“Can these bones live?”

by | Sep 11, 2020 | 0 comments

James Weldon Johnson is probably not a name that you are familiar with. He was a  civil rights activist in the United States.  One of the spiritual songs he wrote with his brother is based on Ezekiel 37 1-14. I know the earworm is starting up and you’re hearing the chorus right now! Well maybe not.

The chorus has the words “Dem bones, dem bones, dem dry bones.” You can hear it now can’t you. With these words, that makes an anatomist’s heart leap for joy, we are given a prophetic description of human bones being reassembled assembled.  This is of course with the final line of the chorus and verses exclaiming “Now hear the Word of the Lord.” 

The prophet Ezekiel is taken to a place of utter desolation, surrounded by skeletal remains. A parched and dry land; devoid of life and of hope. God asks the prophet a seemingly unbelievable question when the evidence is viewed. Can these bones live? Well can they? From our perspective no, not a Scooby, no chance no way! The cause is lost. But Ezekiel knows God, he trusts him and follows his guiding. He knows his holiness, his otherness, his glory and his power. He knows that God already knows the answer. Whatever God says will happen because it’s God saying it. We may well be familiar with the phrase that “my word is my bond.” This is used by some to authenticate their words. It’s as good as done. When God speaks, he speaks with his own authority as Creator, Redeemer and Father.  This is God speaking, God commanding, God upholding his word.  

Using Ezekiel as his mouthpiece he commands the dead bones to hear. The breath of life is commanded to enter a physical frame once again and they are alive. They are alive and they know from the depths of their beings that God is God, as is recorded they “shall know that I am the Lord.” They know the sovereignty and provision of God.

Ezekiel is told that these bones represent the house of Israel, God’s chosen people, who were bruised and battered by their own sin and failure before the nations that had led them to be dispersed and exiled from their homeland and enslaved once again by the ancient world’s superpower, Babylon. God speaks to them at their lowest moment, where there is death and no hope. God speaks of opening up their graves and raising them up from these. He also places his Spirit within them and gives them life and a place in the land.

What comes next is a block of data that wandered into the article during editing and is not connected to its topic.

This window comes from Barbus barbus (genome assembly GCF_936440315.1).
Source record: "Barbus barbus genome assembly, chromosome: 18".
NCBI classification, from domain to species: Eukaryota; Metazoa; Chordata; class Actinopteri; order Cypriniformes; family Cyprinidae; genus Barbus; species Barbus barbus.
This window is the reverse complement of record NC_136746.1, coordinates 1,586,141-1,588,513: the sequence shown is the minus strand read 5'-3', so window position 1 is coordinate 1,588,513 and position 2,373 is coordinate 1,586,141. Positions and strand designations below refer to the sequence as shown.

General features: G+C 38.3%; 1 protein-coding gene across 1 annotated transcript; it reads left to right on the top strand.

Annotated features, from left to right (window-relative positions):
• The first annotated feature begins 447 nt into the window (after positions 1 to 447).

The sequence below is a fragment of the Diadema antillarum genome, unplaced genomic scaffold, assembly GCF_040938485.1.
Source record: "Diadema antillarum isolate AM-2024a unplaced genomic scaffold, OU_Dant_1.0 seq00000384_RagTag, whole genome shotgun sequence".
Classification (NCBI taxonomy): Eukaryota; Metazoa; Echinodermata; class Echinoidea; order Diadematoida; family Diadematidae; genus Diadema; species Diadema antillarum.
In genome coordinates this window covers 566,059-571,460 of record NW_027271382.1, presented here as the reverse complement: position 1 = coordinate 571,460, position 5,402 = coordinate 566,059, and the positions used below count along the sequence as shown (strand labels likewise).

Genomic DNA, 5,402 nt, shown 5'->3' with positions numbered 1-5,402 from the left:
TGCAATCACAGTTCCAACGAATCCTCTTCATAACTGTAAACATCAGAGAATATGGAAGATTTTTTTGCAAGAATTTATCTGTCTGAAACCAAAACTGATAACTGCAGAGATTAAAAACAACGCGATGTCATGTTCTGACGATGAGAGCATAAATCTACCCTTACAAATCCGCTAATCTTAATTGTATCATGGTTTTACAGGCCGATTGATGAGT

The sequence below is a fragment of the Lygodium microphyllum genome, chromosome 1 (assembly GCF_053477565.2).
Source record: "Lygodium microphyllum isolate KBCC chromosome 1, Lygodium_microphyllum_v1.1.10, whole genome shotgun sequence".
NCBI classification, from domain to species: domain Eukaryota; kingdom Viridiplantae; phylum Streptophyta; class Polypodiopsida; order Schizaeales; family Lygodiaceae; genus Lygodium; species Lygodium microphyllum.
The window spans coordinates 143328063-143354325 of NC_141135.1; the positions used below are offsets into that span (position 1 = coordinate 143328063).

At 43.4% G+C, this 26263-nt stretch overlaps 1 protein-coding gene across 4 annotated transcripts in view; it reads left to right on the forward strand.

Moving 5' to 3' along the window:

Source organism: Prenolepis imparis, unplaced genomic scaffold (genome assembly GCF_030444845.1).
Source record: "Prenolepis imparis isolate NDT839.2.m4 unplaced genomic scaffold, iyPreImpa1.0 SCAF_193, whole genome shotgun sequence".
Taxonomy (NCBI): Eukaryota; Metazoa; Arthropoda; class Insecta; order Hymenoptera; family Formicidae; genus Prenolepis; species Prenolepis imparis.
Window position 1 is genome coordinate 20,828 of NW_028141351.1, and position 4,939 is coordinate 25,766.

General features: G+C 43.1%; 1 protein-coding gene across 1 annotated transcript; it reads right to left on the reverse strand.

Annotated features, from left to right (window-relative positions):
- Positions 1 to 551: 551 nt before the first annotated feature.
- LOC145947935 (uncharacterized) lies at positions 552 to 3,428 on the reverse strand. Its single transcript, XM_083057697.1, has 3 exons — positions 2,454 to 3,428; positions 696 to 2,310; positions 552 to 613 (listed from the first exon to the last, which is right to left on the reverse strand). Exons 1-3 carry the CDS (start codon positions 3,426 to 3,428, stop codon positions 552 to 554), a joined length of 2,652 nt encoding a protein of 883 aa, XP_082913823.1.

We may well look at our lives at the moment. You may be feeling as though you are at your lowest ebb, with no hope, no life and no place. You may be asking yourself whether your own bones can live?  We may bring bags of our brokenness and confusion or even our own sinful rebellion. We bring our burdens of sickness, our griefs and sorrows.  Really, we come to God with nothing. We come to the Cross of our Lord Jesus Christ and this speaks to us. We see the horror of our sin and shame and the love of God in action. He speaks to us with the one who has conquered death and hell; sin and shame. He promises us the gift of the Holy Spirit who moves in our hearts and reminds us that he is the Lord. We may not be delivered from our trials and tribulations in this life, but we need to remind ourselves that we are never alone nor are we forsaken. We have a hope that is steadfast and certain. Can these bones live? He is God. Let God speak to you in your circumstances today.

Rob Nicholson

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